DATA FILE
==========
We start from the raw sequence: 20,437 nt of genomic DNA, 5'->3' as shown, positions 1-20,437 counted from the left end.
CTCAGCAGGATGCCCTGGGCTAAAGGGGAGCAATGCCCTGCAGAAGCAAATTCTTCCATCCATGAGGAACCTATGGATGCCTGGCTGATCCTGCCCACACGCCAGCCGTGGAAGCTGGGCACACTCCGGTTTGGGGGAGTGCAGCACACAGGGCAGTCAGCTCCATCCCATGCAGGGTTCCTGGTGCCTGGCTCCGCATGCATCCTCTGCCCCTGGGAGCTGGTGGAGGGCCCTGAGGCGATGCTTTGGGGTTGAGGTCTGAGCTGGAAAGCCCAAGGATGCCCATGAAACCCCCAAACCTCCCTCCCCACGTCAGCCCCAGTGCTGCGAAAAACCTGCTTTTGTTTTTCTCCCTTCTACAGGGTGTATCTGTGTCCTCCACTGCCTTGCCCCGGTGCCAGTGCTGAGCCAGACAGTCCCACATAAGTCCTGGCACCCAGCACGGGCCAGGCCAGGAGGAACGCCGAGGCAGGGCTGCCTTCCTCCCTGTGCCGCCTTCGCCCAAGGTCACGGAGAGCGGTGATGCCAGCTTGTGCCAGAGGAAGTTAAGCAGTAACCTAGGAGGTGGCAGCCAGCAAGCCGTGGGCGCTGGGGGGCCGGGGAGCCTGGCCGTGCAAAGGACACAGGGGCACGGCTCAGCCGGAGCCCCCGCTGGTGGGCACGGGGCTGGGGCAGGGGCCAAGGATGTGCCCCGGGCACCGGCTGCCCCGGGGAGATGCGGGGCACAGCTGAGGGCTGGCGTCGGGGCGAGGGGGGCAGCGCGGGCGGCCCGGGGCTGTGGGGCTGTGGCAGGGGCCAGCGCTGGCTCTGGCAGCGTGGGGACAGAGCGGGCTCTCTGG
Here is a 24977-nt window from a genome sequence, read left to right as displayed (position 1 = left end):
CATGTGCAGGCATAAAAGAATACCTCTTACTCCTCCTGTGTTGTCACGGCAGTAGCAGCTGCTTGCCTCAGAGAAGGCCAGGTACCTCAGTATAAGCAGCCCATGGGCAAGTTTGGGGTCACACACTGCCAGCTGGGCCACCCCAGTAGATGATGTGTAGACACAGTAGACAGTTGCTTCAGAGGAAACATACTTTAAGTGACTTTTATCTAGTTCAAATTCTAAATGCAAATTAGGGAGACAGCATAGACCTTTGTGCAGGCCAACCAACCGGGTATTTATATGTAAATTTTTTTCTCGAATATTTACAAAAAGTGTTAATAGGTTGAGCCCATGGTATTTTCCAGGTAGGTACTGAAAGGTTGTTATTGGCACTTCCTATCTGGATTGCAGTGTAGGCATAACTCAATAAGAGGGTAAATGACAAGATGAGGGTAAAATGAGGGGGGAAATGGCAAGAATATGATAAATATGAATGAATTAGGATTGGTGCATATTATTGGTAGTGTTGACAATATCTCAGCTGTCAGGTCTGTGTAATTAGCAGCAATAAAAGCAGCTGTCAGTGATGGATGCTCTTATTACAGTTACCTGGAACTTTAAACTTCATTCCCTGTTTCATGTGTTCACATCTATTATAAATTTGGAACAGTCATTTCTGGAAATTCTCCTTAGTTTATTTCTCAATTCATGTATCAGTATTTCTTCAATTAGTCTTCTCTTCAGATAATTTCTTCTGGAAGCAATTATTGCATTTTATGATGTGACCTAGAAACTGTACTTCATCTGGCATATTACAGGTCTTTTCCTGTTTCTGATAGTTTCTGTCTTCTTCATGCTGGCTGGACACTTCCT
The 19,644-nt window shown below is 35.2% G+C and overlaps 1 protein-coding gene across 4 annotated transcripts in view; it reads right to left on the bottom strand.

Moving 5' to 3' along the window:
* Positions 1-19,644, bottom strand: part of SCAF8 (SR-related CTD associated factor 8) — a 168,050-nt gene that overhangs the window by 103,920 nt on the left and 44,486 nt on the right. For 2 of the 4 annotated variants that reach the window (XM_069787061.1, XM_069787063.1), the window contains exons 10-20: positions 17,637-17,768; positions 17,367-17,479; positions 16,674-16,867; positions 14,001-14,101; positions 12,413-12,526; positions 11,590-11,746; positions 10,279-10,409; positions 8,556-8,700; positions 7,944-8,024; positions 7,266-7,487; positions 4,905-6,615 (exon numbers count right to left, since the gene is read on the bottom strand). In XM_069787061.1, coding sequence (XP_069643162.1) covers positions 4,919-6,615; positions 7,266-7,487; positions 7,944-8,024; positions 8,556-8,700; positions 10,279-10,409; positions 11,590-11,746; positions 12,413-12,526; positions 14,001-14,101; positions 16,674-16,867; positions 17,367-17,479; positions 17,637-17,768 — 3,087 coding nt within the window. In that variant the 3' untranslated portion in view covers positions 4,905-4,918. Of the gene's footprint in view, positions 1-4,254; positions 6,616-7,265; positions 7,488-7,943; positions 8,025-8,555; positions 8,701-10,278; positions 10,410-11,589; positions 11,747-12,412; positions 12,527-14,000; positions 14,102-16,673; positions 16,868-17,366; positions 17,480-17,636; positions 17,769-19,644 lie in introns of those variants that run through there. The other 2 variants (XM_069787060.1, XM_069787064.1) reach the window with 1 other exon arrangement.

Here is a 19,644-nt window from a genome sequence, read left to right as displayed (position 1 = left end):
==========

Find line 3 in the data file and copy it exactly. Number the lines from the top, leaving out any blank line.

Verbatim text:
Here is a 24977-nt window from a genome sequence, read left to right as displayed (position 1 = left end):